Book Review Sunday: Heir of Fire by Sarah J. Maas

Goodreads Blurb:
Lost and broken, Celaena Sardothien’s only thought is to avenge the savage death of her dearest friend: as the King of Adarlan’s Assassin, she is bound to serve this tyrant, but he will pay for what he did. Any hope Celaena has of destroying the king lies in answers to be found in Wendlyn. Sacrificing his future, Chaol, the Captain of the King’s Guard, has sent Celaena there to protect her, but her darkest demons lay in that same place. If she can overcome them, she will be Adarlan’s biggest threat – and his own toughest enemy. 

While Celaena learns of her true destiny, and the eyes of Erilea are on Wendlyn, a brutal and beastly force is preparing to take to the skies. Will Celaena find the strength not only to win her own battles, but to fight a war that could pit her loyalties to her own people against those she has grown to love?”

This. Was. Epic.  Seriously.

Celaena underwent some serious character development in this book.  In the beginning, she was a scared, arrogant girl running from her past.  By the end, she was a strong woman, magically, physically, and spiritually, ready to face the King of Adarlan.  I LOVED the last line:

“She was Aelin Ashryver Galathynius – and she would not be afraid.”

Wow.  Can I just say what an amazing ending that is??  Aaaaannnddd if you remember in previous books what she used to say… *smiles*

Anyway, I got this in the mail last Wednesday and started reading it last Friday.  The beginning was sort of difficult to get through mostly because it wasn’t the action packed paragraph’s I was used to with this series.  Ms. Maas took her time and delved deeper into the world and it’s endless history.

Speaking of history, I did feel a bit off balance around the beginning of the end because of all the names that were being thrown around.  It’s probably just because I haven’t read the rest of the series in so long (I’ll get on that!).

I do wish there had been a bit more on Sorcha.  It seemed like her and Dorian had this whirlwind romance that was created for the sole purpose of having a known rebel on the inside.

I also had some difficulties switching between the POV’s.  Not because they weren’t distinct voices (which they were by the way) but because I just found the other POV’s (other than Celaena’s) to be a bit boring.  There wasn’t much happening with Chaol and Dorian although Manon’s perspective was interesting to read and theorize about.  Yes Chaol and Dorian were up to some pretty important stuff… I just found it hard to read their perspectives.  I did like the multiple POV’s though!

Now some of the good stuff!  I loved Celaena and Rowan’s relationship.  I’m getting so sick of every single YA book that involves and trainer and student falling in love!  It was nice that they sparked a very close friendship but nothing more.  Celaena really just needs a friend right now after everything she’s gone through and Rowan is doing a great job of helping her pick up the pieces.

As always, the complexity of the world and the world-building itself was magnificent.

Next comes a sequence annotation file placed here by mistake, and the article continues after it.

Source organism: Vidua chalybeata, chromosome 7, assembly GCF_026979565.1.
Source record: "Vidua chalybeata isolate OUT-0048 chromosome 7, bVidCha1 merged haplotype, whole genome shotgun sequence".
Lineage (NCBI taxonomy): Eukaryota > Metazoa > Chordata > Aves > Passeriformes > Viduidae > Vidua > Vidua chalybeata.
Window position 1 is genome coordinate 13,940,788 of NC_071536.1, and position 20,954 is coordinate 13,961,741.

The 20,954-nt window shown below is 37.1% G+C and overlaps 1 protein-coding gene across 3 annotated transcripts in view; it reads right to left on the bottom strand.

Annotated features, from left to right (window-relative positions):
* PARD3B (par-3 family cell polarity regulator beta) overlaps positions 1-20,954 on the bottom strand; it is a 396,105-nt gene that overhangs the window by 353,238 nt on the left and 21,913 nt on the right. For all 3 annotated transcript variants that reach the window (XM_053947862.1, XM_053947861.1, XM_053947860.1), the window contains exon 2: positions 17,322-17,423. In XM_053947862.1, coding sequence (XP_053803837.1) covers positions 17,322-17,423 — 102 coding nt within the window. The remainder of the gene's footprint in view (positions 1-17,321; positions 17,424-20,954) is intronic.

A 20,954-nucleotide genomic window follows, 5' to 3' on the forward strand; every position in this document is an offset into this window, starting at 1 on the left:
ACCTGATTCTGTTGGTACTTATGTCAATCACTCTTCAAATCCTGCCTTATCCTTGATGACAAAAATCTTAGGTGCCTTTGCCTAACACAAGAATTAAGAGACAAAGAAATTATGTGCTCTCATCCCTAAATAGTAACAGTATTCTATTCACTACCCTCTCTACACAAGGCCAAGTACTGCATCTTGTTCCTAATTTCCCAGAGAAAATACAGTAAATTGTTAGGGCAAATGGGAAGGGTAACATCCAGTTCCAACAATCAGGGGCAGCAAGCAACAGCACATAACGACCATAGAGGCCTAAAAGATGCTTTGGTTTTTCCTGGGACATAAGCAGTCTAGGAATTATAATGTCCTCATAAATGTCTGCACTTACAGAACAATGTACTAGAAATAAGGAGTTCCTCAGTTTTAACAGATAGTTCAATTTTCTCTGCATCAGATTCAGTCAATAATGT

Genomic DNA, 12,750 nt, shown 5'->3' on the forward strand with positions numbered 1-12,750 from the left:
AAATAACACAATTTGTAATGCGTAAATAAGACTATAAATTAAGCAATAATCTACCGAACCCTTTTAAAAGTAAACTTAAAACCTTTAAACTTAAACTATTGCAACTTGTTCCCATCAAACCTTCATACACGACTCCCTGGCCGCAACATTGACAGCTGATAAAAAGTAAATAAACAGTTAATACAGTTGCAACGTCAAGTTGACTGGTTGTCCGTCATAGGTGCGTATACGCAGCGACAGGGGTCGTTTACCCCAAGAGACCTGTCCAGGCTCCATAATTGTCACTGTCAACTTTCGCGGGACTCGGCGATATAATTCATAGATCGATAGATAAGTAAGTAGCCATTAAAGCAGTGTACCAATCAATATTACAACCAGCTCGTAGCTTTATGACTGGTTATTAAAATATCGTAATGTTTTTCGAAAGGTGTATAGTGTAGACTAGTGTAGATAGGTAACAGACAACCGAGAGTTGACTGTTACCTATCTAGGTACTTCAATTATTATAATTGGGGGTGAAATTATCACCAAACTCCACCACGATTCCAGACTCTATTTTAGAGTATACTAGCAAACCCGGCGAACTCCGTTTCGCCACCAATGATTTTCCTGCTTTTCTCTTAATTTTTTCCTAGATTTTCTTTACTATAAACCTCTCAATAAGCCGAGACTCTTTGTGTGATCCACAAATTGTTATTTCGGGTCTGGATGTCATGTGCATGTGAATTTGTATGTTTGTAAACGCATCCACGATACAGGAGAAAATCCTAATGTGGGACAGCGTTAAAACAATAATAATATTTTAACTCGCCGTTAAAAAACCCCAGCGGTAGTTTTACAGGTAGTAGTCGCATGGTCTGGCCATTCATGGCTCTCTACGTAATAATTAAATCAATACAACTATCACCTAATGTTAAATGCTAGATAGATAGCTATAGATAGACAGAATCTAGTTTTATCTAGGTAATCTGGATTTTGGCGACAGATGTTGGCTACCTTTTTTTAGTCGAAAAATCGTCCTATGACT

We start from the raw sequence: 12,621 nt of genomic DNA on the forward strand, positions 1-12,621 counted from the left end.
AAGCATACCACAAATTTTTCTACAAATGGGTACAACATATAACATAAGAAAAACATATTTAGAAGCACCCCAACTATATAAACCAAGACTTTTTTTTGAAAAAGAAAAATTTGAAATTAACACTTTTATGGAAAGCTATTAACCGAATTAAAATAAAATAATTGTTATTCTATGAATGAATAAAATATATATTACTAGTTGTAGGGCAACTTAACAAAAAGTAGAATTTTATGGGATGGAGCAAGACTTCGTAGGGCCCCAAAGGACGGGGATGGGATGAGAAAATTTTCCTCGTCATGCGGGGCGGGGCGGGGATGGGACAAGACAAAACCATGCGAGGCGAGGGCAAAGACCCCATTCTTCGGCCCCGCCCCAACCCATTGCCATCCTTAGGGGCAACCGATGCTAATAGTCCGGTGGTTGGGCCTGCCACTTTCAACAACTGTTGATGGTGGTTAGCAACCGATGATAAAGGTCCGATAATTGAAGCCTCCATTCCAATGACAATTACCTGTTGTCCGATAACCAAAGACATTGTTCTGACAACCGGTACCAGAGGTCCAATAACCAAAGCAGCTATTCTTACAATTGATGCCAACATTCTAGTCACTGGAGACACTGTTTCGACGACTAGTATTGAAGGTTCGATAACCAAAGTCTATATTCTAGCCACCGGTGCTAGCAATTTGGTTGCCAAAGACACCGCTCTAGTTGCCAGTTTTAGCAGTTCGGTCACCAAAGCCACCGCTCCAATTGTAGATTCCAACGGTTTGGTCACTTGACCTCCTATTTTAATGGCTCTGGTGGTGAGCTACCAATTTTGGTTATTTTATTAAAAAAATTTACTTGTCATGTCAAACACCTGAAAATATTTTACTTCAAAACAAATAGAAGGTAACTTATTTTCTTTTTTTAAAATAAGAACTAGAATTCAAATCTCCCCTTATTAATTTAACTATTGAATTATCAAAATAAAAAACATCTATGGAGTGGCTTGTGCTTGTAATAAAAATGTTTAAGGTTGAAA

Finally, the sheer size of this book took me by surprise at first but I seemed to fly through the pages.  It’s also so nice to be reading a non-trilogy book for once.  It seems like that’s all there is nowadays (at least the genres I frequent) so it’s a nice change.  I can’t wait for book four!!

The Final Verdict:
I really wanted to rate this one 5 stars but my difficulty reading the differing POV’s, Sorcha and Dorian’s relationship, and other small things all added up to one star.  The world-building, complexity, Celaena’s character development, and the overall plot was excellent!
4 stars

Quotes: I tried to keep the spoilery quotes to a minimum (my favorite quote is actually the one hidden above because it’s crazy spoilery).
“I claim you, Rowan Whitethorn. I don’t care what you say and how much you protest. I claim you as my friend.” 

“Their hands clasped between them, he whispered into her ear ‘I claim you, too, Aelin Galathynius’.”

“As for Celaena,” he said again, “you do not have the right to wish she were not what she is. The only thing you have a right to do is decide whether you are her enemy or her friend.” 

“You cannot pick and choose what parts of her to love.”

“Chaol kept his sword drawn. “I will not go to Anielle,” he growled. “And I will not serve you a moment longer. There is one true king in this room—­there always has been. And he is not sitting on that throne.”
Dorian stiffened.
But Chaol went on. “There is a queen in the north, and she has already beaten you once. She will beat you again. And again. Because what she represents, and what your son represents, is what you fear most: hope. You cannot steal it, no matter how many you rip from their homes and enslave. And you cannot break it, no matter how many you murder.” 

“Because I am lost,” she whispered onto the earth. “And I do not know the way.” 

“The people you love are just weapons that will be used against you.” 

“You didn’t need a weapon at all when you were born one.” 

“It would not take a monster to destroy a monster – but light, light to drive out darkness.” 

“All she knew was that whatever and whoever climbed out of that abyss of despair and grief would not be the same person who had plummeted in.” 

“She was the heir of ash and fire, and she would bow to no one.” 

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